Our federal constitution requires that our federal government enforce the maintenance of a "Republican form" of government at the state level, which should be responsive to the people, limiting police powers at the state level and negating any possibility of "untrammeled government power." That same constitution states in the 10th Amendment, "The powers not delegated to the United States by the Constitution, nor prohibited by it to the states, are reserved to the states respectively, or to the people."

Since SCOTUS is definitely a part of our federal government, that restriction applies to it. Until and unless SCOTUS can find some part of the constitution that either grants some power to the federal government or denies that power to the states, it has no authority to act.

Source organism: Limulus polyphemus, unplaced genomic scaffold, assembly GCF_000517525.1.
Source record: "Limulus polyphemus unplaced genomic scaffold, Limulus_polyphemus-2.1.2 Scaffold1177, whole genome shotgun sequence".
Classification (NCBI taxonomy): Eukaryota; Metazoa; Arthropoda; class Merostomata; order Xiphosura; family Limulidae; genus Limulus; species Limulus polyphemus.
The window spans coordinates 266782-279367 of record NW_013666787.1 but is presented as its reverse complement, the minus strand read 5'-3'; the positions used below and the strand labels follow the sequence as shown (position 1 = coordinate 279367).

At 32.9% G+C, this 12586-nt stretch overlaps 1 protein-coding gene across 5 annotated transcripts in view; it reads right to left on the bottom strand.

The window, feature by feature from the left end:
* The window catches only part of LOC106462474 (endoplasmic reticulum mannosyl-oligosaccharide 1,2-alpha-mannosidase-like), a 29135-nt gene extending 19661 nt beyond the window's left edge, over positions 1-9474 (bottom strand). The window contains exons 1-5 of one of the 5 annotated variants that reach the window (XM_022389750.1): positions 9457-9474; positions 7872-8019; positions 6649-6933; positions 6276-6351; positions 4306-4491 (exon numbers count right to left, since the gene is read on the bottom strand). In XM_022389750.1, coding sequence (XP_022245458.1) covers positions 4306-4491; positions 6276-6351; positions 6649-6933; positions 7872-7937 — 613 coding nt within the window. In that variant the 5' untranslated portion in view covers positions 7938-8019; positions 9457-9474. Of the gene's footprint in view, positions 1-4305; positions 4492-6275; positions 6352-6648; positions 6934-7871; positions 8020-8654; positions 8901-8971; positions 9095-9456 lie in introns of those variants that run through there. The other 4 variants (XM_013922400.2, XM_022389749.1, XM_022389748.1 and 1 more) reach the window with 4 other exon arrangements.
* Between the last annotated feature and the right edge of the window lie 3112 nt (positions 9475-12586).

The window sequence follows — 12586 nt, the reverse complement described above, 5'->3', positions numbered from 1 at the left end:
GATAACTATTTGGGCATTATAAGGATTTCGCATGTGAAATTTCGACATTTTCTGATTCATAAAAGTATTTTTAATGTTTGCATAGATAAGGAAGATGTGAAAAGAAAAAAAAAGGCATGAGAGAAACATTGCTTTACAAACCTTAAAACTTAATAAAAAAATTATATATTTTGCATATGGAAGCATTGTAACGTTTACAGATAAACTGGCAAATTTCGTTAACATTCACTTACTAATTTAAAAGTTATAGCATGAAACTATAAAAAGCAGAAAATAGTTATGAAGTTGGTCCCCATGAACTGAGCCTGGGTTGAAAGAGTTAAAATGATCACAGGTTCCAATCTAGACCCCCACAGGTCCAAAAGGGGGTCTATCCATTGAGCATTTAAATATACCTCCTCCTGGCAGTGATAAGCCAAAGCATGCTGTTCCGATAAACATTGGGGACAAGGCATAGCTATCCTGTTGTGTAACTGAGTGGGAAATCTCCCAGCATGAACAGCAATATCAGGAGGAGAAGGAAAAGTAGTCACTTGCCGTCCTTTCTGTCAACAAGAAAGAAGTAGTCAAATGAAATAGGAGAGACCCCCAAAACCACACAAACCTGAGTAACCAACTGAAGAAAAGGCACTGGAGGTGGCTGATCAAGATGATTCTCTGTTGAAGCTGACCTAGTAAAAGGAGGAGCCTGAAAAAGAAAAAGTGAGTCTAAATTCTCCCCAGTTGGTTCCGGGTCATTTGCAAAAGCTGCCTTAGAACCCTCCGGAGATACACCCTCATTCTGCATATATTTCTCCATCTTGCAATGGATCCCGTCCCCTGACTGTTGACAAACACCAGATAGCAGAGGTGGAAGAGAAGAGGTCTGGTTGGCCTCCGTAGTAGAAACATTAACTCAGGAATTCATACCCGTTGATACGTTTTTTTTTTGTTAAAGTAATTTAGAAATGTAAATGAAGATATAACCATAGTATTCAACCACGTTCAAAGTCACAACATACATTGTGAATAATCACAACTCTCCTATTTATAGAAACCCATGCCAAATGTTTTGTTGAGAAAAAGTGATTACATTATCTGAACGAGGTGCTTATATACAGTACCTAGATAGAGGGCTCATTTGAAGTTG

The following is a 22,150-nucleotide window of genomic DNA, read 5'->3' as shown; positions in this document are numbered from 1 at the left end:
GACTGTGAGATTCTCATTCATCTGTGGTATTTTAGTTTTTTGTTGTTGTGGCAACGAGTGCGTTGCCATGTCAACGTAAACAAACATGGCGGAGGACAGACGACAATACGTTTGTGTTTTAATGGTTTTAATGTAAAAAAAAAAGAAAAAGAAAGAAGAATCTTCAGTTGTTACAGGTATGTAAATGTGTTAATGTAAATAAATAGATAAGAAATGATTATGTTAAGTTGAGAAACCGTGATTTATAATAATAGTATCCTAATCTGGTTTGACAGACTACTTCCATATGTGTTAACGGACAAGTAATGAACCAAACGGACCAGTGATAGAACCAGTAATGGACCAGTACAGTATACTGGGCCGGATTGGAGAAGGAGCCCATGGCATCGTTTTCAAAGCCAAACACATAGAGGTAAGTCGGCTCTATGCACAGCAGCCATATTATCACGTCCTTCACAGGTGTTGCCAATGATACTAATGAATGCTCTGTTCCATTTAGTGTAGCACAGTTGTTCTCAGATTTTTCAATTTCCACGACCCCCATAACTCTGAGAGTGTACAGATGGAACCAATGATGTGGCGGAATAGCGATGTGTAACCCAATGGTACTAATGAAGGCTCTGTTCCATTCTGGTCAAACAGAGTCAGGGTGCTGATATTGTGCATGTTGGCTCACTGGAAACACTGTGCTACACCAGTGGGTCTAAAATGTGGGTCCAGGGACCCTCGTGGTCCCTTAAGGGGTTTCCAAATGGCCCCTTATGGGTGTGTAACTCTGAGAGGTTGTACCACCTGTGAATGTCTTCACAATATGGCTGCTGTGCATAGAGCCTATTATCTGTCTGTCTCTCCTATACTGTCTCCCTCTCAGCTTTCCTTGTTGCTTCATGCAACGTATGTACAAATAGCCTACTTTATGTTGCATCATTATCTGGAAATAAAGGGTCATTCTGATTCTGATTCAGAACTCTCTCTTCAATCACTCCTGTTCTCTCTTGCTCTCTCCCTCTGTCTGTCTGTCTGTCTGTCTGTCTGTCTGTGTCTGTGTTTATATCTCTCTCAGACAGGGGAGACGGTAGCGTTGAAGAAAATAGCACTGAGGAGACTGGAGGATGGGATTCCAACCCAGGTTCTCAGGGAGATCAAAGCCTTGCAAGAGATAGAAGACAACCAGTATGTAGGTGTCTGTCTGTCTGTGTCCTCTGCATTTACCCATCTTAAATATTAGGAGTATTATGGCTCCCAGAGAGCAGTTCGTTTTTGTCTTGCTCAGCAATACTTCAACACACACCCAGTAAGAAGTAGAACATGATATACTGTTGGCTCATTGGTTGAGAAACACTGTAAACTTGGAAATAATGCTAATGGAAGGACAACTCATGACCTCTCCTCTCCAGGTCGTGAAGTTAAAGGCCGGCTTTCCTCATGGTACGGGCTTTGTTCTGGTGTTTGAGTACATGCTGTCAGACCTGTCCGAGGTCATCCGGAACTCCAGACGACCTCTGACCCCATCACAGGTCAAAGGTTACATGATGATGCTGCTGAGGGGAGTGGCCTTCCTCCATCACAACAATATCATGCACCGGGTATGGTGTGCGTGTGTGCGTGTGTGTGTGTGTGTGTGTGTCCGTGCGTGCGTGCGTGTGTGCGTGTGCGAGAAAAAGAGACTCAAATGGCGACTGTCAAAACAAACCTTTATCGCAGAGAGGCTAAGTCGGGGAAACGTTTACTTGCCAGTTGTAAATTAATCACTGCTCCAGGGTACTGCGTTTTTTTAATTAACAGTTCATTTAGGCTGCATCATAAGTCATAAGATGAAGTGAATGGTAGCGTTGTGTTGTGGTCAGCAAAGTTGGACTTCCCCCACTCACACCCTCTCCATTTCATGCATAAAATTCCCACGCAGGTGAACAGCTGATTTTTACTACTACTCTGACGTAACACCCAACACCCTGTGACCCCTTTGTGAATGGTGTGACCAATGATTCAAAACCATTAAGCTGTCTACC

John Dolan writes:

Let the states act, as they have, to reverse laws that are unwise, either by amending their state constitutions or by reforming legislation. Let them do that in the abortion arena and in the anti-sodomy arena. Law is important. We strive to be a nation of laws. People ignore that critical feature of our political system. They should live under regimes that don't have or don't live by law. Let's not invite our high court to corrupt itself and our system of law, even when we are advancing wise social policy.

In response to Junk Science:

Bill Henchel writes:

I believe that these "protective alerts" form a basis for leverage so that they not only can keep us in the dark, but can further regulate the stuffing out of us, for whatever variety of reasons. I concur that cancer risk is a blend of factors, not the least of which is the lousy diet that the Feds recommend.